Professor David Jones

Professor David Jones

Emeritus Professor of Geography and Environment

Department of Geography and Environment

Telephone
+ 44 (0)20 7955 7590
Extension
7590
Room No
STC 4.17, St Clement's Building, LSE
Office Hours
By email appointment

About me

An experienced geographer, David was appointed in 1967, becoming Professor in 1990 and Convenor of the Department for the periods 1992-1996, 1998-2002 and 2004-2006. A geomorphologist by training, he has particular interests in applied geomorphology and environmental hazards and risk. His geomorphological research has involved studies in the UK as well as many parts of the Middle-East and Asia.

More recently his research has focused on hazard and risk management. He was co-ordinator of the UK national literature survey of landsliding funded by the Department of the Environment, which culminated in the publication of the co-authored book Landsliding in Great Britain, (HMSO, 1994), and his co-authored book Landslide Risk Assessment (Thomas Telford 2004), the 2nd edition of which was published in 2013.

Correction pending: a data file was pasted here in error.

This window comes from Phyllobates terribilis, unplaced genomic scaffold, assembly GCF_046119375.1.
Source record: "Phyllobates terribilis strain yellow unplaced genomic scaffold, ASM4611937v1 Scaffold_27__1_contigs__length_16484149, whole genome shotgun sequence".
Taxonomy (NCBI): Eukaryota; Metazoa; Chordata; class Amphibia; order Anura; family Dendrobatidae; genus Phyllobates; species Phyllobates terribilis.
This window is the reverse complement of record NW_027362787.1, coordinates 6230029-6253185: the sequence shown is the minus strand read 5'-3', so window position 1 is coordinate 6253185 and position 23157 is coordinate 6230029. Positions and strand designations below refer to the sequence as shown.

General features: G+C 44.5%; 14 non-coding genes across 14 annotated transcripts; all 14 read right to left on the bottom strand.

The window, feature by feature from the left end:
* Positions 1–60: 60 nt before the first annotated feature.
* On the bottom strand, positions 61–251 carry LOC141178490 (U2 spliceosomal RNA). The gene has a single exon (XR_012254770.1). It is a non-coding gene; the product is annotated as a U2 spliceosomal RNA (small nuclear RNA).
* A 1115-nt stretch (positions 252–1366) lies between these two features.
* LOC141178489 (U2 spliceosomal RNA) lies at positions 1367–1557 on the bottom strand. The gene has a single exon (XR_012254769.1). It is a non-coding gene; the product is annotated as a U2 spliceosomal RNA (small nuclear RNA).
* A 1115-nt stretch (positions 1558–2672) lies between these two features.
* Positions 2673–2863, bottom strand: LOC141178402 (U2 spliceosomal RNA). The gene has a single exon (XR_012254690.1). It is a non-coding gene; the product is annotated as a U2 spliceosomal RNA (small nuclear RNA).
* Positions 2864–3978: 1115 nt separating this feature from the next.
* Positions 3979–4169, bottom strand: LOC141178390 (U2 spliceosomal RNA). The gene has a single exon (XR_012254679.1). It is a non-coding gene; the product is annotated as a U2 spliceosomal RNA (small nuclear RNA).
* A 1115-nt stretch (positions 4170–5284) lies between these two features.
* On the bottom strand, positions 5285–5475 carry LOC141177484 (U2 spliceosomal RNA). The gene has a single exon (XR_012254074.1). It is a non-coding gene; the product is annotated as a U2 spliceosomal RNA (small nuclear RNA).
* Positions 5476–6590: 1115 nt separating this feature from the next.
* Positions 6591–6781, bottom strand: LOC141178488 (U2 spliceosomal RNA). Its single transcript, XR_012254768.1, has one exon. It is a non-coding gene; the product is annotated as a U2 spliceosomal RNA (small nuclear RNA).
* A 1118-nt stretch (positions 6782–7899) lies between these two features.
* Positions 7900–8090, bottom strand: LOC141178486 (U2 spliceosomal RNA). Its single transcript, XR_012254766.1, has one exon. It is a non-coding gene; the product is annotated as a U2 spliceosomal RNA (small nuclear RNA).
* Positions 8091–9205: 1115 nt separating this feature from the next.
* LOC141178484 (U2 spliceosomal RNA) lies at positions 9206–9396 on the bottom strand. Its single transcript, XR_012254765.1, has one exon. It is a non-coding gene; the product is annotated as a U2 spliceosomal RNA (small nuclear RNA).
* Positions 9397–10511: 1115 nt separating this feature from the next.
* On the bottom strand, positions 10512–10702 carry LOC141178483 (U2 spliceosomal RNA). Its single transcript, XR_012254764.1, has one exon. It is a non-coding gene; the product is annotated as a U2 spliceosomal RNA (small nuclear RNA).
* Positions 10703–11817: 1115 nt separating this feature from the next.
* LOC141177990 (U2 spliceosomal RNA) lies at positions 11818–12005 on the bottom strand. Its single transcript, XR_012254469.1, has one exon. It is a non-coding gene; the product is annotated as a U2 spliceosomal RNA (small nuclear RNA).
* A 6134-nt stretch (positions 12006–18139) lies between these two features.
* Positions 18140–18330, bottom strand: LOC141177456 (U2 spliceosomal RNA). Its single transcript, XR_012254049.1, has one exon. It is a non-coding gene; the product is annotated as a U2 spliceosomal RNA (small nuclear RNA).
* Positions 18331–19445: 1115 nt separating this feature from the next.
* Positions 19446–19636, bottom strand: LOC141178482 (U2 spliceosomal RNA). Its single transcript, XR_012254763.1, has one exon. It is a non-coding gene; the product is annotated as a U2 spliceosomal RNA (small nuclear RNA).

His other work on risk includes collaborating in the production of chapters in the Royal Society report Risk: analysis, perception and management, and co-editing Accident and Design: contemporary debates in risk management.

In September 2016 he celebrated his 50th year in the Department and gave a talk to staff about its varied history. See photos from the talk.

Expertise

applied geomorphology; engineering geomorphology; environmental hazard management; environmental issues; global environmental change; landscape evolution; landslide risk assessment; risk assessment; risk management

Selected publications

  • 'The Evolution of Hillslope Processes' In Higgit, D.L. and Lee, E.M. (Eds) Geomorphological Processes and Landscape Change: Britain in the last 1000 years. Oxford: Blackwell. 2001, 391-411.
  • 'The Earth as Output: Pollution'. In Johnson, R.J., Taylor, P.J. and Watts, J. (Eds) Geographies of Global Change. Oxford: Blackwell. 2002, 391-411.

My research